Britain faces “big and painful” cuts in public spending to fix state finances should it decide against more U-turns over recently-unveiled tax cuts, a leading think tank warned Tuesday.
The verdict from the Institute for Fiscal Studies (IFS) came one day after finance minister Kwasi Kwarteng brought forward a debt-reduction plan and economic forecasts after the budget spooked markets.
Kwarteng, whose official title is chancellor of the exchequer, has already been forced to axe a tax cut for the richest earners, in the face of outrage as millions of Britons face a cost-of-living crisis with UK inflation around 10 percent.
The government of new Prime Minister Liz Truss last month sparked turmoil with a costly tax-cutting budget that triggered panic over ballooning state debt.
Her intention, to boost Britain's recession-threatened economy, had the opposite effect, crashing the pound and pushing up the government's repayments on borrowing.
“With a weaker economy, getting government finances on a sustainable path without cancelling tax cuts could force... big and painful spending cuts,” the IFS said in its study.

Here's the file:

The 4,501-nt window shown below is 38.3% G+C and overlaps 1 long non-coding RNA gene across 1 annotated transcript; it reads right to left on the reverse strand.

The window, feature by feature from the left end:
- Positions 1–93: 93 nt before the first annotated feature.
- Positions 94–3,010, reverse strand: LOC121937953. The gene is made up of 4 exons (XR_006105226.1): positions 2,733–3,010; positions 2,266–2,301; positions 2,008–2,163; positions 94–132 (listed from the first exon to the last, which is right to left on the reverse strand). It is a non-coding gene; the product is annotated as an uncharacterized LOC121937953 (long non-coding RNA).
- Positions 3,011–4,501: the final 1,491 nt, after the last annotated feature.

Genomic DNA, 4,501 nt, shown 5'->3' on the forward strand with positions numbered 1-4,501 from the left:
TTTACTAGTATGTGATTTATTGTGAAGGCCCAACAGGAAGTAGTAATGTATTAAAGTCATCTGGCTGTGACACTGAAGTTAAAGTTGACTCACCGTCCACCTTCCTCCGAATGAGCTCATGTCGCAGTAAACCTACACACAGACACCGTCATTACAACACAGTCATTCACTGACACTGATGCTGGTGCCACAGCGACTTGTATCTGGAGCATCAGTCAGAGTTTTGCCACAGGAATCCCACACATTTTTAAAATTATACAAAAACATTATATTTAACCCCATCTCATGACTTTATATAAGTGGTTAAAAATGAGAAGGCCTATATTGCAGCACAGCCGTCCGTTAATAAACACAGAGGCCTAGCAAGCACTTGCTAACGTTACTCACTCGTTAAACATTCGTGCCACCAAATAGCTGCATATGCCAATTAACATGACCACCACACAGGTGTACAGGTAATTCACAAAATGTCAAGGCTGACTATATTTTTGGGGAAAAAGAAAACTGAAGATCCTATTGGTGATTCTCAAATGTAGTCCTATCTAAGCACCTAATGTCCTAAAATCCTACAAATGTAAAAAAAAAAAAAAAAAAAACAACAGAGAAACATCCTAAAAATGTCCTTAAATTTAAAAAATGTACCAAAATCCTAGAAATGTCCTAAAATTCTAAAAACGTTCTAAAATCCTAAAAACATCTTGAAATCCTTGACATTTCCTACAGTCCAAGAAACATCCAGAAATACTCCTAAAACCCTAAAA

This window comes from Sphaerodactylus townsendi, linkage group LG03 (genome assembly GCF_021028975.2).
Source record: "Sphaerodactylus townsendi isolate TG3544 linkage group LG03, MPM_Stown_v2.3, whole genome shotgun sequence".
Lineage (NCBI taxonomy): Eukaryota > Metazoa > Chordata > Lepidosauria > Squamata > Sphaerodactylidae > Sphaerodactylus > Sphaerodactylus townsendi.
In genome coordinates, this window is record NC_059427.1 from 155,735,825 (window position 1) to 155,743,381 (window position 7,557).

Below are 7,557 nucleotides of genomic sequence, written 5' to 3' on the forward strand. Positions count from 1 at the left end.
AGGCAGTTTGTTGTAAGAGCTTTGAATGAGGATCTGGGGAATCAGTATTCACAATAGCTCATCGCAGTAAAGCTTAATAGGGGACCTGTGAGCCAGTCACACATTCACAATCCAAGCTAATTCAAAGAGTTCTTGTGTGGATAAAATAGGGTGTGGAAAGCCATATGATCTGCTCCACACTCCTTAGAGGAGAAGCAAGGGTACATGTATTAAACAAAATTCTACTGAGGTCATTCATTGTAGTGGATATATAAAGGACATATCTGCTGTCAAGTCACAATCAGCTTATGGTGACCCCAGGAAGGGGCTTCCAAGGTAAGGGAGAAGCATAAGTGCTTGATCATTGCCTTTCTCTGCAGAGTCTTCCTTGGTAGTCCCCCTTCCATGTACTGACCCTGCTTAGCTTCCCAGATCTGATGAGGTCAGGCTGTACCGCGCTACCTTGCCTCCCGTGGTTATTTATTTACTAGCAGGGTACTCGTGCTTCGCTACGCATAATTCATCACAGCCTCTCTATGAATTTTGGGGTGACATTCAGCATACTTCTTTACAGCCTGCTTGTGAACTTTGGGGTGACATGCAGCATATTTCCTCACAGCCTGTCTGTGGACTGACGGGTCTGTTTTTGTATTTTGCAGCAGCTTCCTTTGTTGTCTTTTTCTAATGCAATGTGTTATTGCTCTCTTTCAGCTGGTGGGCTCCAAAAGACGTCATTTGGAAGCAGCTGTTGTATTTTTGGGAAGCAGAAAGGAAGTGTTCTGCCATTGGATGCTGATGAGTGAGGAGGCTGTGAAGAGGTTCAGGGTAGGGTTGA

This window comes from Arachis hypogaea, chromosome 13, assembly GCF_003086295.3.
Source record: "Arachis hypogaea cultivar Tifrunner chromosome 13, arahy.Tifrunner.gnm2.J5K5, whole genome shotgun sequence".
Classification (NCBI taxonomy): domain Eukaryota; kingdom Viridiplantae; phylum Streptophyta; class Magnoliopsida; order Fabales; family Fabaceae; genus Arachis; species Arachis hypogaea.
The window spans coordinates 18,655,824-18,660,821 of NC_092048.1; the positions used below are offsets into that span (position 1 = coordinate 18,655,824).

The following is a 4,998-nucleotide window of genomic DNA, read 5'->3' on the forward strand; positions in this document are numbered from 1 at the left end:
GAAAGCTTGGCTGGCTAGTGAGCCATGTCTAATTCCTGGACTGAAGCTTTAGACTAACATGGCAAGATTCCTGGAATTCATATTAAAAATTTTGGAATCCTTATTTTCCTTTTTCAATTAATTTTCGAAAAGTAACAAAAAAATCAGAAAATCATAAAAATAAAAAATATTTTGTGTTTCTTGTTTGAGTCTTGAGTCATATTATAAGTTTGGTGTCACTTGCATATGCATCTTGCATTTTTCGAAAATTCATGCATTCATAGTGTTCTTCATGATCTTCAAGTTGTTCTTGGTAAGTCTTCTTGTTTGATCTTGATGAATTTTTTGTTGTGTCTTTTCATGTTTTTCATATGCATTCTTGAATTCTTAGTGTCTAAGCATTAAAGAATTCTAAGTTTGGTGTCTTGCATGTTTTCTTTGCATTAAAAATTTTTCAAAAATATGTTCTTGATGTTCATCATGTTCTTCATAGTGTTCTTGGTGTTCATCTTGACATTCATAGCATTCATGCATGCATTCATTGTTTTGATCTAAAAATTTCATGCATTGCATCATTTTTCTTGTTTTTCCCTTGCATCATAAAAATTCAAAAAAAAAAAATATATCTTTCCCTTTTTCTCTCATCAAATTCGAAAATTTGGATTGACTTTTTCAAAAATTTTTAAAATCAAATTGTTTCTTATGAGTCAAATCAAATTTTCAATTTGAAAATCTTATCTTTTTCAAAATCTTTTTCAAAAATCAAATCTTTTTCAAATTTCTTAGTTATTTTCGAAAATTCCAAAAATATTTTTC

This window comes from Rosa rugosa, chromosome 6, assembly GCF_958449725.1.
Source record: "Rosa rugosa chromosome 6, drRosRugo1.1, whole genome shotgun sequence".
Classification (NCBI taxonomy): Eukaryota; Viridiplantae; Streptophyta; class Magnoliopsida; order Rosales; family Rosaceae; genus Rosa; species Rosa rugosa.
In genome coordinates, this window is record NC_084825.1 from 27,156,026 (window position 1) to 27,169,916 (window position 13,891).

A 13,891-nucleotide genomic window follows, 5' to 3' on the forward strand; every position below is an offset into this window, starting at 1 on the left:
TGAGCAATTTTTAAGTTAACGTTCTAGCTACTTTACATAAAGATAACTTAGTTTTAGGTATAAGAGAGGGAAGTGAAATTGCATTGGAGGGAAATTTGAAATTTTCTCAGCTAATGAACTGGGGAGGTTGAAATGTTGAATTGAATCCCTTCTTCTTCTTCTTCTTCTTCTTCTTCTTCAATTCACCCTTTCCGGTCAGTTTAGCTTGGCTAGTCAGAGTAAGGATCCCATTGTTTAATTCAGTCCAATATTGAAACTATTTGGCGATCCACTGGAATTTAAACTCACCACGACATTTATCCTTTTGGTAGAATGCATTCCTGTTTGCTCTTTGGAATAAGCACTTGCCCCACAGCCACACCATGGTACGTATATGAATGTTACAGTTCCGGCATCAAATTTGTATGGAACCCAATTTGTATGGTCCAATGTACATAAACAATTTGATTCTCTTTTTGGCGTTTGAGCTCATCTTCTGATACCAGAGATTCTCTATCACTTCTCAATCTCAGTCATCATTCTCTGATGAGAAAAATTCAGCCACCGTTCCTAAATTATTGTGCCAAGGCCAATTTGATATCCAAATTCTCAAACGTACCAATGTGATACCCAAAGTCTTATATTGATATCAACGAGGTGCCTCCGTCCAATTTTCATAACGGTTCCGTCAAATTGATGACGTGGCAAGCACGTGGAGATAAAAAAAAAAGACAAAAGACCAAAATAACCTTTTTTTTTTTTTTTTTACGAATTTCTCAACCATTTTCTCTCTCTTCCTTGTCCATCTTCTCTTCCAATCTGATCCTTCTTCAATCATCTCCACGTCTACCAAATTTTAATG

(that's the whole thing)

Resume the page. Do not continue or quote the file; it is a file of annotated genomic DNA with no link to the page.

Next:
Reducing debt “through spending cuts alone, without actually specifying which budgets would be cut, risks stretching credulity to breaking point”, it added.
Kwarteng needs fiscal tightening -- spending cuts or tax hikes -- totaling more than £60 billion ($67 billion) just to stabilize debt levels by mid-2027, it added.
Even with faster-than-expected economic growth, Kwarteng would need to find £40 billion, the IFS estimated.
“Cuts on this scale would require some big choices,” the research group noted.
Fears are mounting over a new wave of austerity -- similar to that seen after the global financial crisis -- that will slash spending on public health and education.
This has so far been dismissed by the Truss administration.
UK public borrowing is set to hit almost £200 billion in the country's current fiscal year that ends next April -- its third biggest amount on record, according to the IFS.
It has been higher only in the wake of the Covid pandemic and 2008 financial crisis.
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